Claude Houghton Oldfield (1889-1961) wrote a number of novels under the name of Claude Houghton, some of which had fantastic elements. These are discussed by Brian Stableford in the Encyclopedia of Science Fiction: they include his first novel, Neighbours (1926), whose narrator is obsessed about his neighbour, not realising that he himself is merely an facet of this man’s mind; Julian Grant Loses his Way (1933), which is a posthumous fantasy (that is, the protagonist is dead); and This was Ivor Trent (1935), which is arguably science fiction, since it looks at a writer who has a vision of the future. He wrote other novels, such as I Am Jonathan Scrivener (1930), which gained him a good deal of praise from critics and fellow-writers, but not a great deal of public recognition.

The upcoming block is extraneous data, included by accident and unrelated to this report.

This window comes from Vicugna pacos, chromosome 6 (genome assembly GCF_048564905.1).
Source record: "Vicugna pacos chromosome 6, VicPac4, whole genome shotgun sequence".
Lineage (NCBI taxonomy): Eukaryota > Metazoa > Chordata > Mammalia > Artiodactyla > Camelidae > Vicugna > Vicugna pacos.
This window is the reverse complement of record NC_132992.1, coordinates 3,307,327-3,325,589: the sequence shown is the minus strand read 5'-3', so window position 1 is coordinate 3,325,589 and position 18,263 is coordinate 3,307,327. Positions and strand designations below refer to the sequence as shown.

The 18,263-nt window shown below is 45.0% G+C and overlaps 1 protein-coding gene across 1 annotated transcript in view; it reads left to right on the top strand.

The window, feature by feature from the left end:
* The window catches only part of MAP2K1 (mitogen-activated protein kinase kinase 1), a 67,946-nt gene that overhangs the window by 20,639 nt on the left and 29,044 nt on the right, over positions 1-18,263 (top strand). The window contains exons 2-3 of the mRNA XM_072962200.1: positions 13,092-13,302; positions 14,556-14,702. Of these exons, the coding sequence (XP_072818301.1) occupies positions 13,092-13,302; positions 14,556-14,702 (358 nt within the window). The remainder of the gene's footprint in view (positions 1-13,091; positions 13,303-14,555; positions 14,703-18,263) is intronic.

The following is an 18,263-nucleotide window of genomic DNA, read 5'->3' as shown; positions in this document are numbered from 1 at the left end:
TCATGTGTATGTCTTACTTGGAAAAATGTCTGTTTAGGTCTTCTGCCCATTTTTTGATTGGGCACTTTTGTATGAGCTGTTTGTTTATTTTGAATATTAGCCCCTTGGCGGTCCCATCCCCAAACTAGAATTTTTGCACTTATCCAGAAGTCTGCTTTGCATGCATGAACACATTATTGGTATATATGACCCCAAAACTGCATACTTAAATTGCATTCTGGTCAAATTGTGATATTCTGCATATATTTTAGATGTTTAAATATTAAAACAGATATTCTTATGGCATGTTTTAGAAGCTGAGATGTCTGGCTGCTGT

Little seems to be known of Houghton’s life: there is no entry in the Oxford Dictionary of National Biography, and no biography. He was born in Sevenoaks in Kent, and educated at Dulwich College, after which he was trained as an accountant. After the war he married Dulcie Benson, an actress, and lived in the Chilterns. He died in Eastbourne.